The Defender of The Trinity makes an argument as to why we should go with a Trinitarian interpretation as opposed to a Trinitarian interpretation:

A reason why John 10:33-39 shouldn’t be interpreted in a Unitarian way is because this is the third time in the Gospel of John where it records the details of WHY the Jews wanted to kill Jesus. It makes sense and fits with together which each other and the rest of the Gospel of John that in all three instances it was because the Jews interpreted Jesus’ statements as a claim to full deity.

The three passages are John 5:17-18; John 8:56-59; and here in John 10:33-39.

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John 10:33-39 – Part 2

John 10:33-39 – Part 1

I recently read an argument from a staunch defender of the trinity (since I don’t know who the writer of this blogpost is from now on I’ll just call him The Defender of the Trinity) claiming that the passage in John 10:33-29 actually strengthens the case for the full deity of Jesus (i.e. Jesus is Yahweh). I found that to be a bold statement given that on face value the passage seems to be arguing the exact opposite. I’ll quote the passage in question from the NRSV:

33 The Jews answered, “It is not for a good work that we are going to stone you, but for blasphemy, because you, though only a human being, are making yourself God.” 34 Jesus answered, “Is it not written in your law, ‘I said, you are gods’? 35 If those to whom the word of God came were called ‘gods’—and the scripture cannot be annulled— 36 can you say that the one whom the Father has sanctified and sent into the world is blaspheming because I said, ‘I am God’s Son’? 37 If I am not doing the works of my Father, then do not believe me. 38 But if I do them, even though you do not believe me, believe the works, so that you may know and understand that the Father is in me and I am in the Father.” 39 Then they tried to arrest him again, but he escaped from their hands.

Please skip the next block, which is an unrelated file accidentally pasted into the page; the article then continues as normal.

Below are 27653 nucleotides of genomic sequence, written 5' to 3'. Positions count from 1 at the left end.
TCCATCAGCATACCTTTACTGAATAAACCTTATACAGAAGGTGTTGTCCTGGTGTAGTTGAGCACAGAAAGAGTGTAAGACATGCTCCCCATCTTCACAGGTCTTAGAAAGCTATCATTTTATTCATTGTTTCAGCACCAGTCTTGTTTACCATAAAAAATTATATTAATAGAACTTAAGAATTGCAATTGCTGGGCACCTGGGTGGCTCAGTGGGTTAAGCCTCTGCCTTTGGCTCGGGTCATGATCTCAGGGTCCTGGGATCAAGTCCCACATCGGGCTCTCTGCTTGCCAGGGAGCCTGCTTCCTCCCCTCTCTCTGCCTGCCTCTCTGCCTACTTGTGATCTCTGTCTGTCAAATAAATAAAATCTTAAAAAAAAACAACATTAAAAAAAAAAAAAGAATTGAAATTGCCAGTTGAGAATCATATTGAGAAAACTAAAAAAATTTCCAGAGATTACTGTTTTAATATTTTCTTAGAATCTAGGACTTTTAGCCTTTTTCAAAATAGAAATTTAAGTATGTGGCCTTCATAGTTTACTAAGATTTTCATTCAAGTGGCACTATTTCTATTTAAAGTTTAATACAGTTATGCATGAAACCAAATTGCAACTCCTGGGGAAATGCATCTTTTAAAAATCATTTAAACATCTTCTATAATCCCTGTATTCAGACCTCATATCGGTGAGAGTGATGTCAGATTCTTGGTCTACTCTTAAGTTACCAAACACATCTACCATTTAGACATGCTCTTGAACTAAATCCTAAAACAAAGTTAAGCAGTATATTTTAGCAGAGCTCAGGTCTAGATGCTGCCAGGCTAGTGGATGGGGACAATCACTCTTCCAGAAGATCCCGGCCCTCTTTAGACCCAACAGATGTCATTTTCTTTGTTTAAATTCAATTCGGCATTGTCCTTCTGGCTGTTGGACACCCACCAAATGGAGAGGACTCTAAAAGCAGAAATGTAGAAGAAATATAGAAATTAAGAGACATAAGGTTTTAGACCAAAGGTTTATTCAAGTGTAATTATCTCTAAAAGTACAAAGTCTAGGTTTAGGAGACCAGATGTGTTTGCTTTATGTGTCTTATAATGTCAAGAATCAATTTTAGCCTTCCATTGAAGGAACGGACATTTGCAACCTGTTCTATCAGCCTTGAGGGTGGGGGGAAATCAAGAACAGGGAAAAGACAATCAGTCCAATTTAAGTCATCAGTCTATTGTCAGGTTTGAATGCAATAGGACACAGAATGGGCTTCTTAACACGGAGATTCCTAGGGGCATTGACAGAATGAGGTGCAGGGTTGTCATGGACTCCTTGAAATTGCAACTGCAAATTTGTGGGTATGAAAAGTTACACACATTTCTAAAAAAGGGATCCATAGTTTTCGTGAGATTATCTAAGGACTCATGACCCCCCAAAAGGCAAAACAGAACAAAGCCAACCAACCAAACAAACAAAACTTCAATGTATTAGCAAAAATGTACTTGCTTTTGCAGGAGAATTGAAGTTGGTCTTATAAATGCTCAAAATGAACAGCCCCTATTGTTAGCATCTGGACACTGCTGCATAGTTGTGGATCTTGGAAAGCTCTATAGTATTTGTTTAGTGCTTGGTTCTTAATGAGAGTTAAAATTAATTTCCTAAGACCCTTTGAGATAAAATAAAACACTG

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John 10:33-39 – Part 1

The Prologue of John, The Logos, The Creation, Philo and Wisdom – Part 4

This is the last post in the series;”The Prologue of John, The Logos, Creation, Philo and Wisdom.” In Part 1 we went over the text of the Prologue itself, showing that the Logos isn’t actually identified as God, but rather described as God, or Divine, also how all things came to be through the Word, not actually created by the Word. In Part 2 we discussed Philo and his Logos Theology, showing how it matches very well with John’s use of the term Logos, and how he pictures the Logos as a first-created Demiurge archangel through which all other creation was made. In Part 3 we looked as some ancient Jewish Wisdom literature pointing out parallels with both John’s and Philo’s Logos Theology.

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The Prologue of John, The Logos, The Creation, Philo and Wisdom – Part 4